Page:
It's a ton of work with a LOT of elbow grease and takes about 1.5 to 2 hours per tire, depending on how much tar is on it. I've done two so far with two more to go.
 

The Beast

Forum Sponsor
TCG Sponsor
Joined
May 24, 2004
Messages
14,414
Reaction score
558
So, I figured I'd update this thread with the solution that worked best, in case anyone else needs to do this.

I tried a combination of things, but what worked best was running very hot tap water over the tires with a hose and then scraping the softened tar with a screwdriver that has a 1/2 inch wide tip. I tried various width chisels, paint scrapers and wider screwdrivers but the 1/2 inch flat head worked best. Once the majority of the tar was off the tire using hot water I sprayed the tire with the Tarminator stuff and worked it in with a very stiff nylon brush. That removed the rest of tar, leaving a clean surface. I experimented with WD40 too and while it worked to remove the tar, it's also a lubricant and left a greasy mess on the tire. The Tarminator stuff worked better and wasn't greasy. I'd recommend this stuff for normal tar removal from car paint since it works well.

It's a ton of work with a LOT of elbow grease and takes about 1.5 to 2 hours per tire, depending on how much tar is on it. I've done two so far with two more to go.
At 8 hours you should have just bought 4 new tires. J/K
 
OP
nytebyte

nytebyte

Not Politically Correct
Joined
Mar 2, 2004
Messages
7,903
Reaction score
414
At 8 hours you should have just bought 4 new tires. J/K
Was seriously considering it, but then after doing one tire, I figured I'd just do the rest since these tires are practically new and barely used.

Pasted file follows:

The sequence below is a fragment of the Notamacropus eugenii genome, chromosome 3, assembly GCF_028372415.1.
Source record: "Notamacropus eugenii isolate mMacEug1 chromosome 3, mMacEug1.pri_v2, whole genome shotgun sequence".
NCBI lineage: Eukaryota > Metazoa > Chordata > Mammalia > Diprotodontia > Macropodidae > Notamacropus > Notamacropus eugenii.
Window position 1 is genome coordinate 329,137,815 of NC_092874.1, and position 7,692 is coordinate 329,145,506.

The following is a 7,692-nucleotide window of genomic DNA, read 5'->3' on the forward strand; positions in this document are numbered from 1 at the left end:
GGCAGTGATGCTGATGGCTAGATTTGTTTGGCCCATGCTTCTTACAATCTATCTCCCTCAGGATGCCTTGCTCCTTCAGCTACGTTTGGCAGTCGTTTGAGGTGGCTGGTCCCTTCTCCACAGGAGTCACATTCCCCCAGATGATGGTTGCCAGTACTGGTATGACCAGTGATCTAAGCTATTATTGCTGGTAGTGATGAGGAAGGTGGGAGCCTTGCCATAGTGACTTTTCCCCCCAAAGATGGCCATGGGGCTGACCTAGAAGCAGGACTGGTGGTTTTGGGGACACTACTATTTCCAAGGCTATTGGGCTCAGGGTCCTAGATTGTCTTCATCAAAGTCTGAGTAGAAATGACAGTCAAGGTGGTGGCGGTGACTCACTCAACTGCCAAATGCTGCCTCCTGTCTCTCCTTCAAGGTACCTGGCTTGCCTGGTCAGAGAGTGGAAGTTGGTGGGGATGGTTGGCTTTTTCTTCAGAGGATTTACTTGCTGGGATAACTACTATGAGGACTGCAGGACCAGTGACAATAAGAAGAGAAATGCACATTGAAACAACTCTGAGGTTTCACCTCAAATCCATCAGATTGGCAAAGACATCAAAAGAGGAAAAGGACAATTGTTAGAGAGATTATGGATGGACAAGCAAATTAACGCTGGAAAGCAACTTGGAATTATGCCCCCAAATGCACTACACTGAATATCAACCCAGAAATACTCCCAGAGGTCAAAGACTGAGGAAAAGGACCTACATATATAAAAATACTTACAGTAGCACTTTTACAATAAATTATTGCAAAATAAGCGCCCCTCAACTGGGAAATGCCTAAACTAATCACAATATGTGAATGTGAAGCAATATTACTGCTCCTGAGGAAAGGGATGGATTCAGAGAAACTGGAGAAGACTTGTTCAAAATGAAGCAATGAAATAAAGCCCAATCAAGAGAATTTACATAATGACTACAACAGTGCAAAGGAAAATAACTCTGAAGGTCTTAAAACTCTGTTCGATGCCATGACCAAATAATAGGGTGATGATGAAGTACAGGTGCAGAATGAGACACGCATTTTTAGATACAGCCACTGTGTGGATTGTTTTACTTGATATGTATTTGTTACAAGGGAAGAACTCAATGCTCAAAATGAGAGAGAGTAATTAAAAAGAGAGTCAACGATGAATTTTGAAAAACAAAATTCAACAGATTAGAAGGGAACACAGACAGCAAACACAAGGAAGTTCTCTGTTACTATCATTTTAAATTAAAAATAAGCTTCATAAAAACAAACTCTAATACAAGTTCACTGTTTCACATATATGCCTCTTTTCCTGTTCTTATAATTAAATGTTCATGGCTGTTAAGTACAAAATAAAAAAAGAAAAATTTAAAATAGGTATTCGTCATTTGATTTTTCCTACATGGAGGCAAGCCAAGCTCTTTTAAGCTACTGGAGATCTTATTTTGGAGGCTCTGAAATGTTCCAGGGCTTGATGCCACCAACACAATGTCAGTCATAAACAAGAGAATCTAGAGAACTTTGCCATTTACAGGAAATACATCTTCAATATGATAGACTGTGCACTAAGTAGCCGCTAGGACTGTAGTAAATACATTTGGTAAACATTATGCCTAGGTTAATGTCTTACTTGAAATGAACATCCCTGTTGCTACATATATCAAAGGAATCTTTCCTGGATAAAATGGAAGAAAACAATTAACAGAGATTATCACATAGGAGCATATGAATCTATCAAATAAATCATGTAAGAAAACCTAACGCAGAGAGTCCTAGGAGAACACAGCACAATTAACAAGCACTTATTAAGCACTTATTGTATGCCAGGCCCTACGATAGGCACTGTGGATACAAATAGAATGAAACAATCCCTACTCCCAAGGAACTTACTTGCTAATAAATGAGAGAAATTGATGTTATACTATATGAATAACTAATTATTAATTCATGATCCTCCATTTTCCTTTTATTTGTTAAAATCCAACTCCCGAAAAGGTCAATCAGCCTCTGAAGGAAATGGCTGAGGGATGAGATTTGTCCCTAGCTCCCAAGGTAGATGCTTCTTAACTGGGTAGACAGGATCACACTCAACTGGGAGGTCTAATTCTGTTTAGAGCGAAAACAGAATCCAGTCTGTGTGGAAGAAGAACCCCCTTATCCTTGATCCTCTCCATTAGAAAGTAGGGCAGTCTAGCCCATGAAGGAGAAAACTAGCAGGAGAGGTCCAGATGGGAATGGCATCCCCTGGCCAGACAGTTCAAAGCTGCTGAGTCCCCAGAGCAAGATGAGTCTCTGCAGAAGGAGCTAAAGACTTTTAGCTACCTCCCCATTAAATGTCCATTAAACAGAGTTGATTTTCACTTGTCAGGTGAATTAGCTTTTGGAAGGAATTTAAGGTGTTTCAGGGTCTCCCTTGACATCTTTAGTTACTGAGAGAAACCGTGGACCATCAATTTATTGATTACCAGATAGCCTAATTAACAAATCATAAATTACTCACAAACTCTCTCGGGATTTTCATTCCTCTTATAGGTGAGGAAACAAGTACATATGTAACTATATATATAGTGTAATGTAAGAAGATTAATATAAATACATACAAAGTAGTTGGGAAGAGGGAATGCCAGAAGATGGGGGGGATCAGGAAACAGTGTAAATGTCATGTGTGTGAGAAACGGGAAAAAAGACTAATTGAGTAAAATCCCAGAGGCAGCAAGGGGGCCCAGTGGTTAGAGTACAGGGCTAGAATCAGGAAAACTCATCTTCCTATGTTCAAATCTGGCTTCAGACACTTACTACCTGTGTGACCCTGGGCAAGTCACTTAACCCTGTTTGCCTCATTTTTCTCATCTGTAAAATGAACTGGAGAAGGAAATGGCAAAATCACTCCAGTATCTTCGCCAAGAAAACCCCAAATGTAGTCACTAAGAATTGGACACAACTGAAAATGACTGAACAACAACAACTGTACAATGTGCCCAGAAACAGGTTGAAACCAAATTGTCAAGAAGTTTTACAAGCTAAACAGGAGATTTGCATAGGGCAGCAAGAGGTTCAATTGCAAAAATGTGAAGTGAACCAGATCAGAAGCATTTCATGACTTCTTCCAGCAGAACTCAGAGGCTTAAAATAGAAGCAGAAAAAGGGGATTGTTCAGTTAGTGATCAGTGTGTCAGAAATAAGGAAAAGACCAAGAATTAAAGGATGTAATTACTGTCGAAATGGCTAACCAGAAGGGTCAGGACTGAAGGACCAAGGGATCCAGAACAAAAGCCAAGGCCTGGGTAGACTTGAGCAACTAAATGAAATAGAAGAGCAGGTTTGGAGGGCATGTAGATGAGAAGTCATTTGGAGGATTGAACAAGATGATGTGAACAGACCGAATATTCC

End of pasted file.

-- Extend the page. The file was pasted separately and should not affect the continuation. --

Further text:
N20GT

Plz place 3,000 kudos here. kthx
Joined
Sep 6, 2006
Messages
47,714
Reaction score
1,076
Location
Crown point, IN
So, I figured I'd update this thread with the solution that worked best, in case anyone else needs to do this.

I tried a combination of things, but what worked best was running very hot tap water over the tires with a hose and then scraping the softened tar with a screwdriver that has a 1/2 inch wide tip. I tried various width chisels, paint scrapers and wider screwdrivers but the 1/2 inch flat head worked best. Once the majority of the tar was off the tire using hot water I sprayed the tire with the Tarminator stuff and worked it in with a very stiff nylon brush. That removed the rest of tar, leaving a clean surface. I experimented with WD40 too and while it worked to remove the tar, it's also a lubricant and left a greasy mess on the tire. The Tarminator stuff worked better and wasn't greasy. I'd recommend this stuff for normal tar removal from car paint since it works well.

It's a ton of work with a LOT of elbow grease and takes about 1.5 to 2 hours per tire, depending on how much tar is on it. I've done two so far with two more to go.
Damn that sucks
 

N20GT

Plz place 3,000 kudos here. kthx
Joined
Sep 6, 2006
Messages
47,714
Reaction score
1,076
Location
Crown point, IN
Literally everything about construction sucks ass. It costs too much money, screws up traffic worse than it should due to their inability to plan, is largely unnecessary work meant to use up a budget (fight me if you disagree), the people organizing and performing the work do not give one single fuck about the commuters & taxpayers that fund the work, etcetc. I'd raaaaage if they made me drive through wet tar
 

Create an account or login to comment

You must be a member in order to leave a comment

Create account

Create an account on our community. It's easy!

Log in

Already have an account? Log in here.

Top Bottom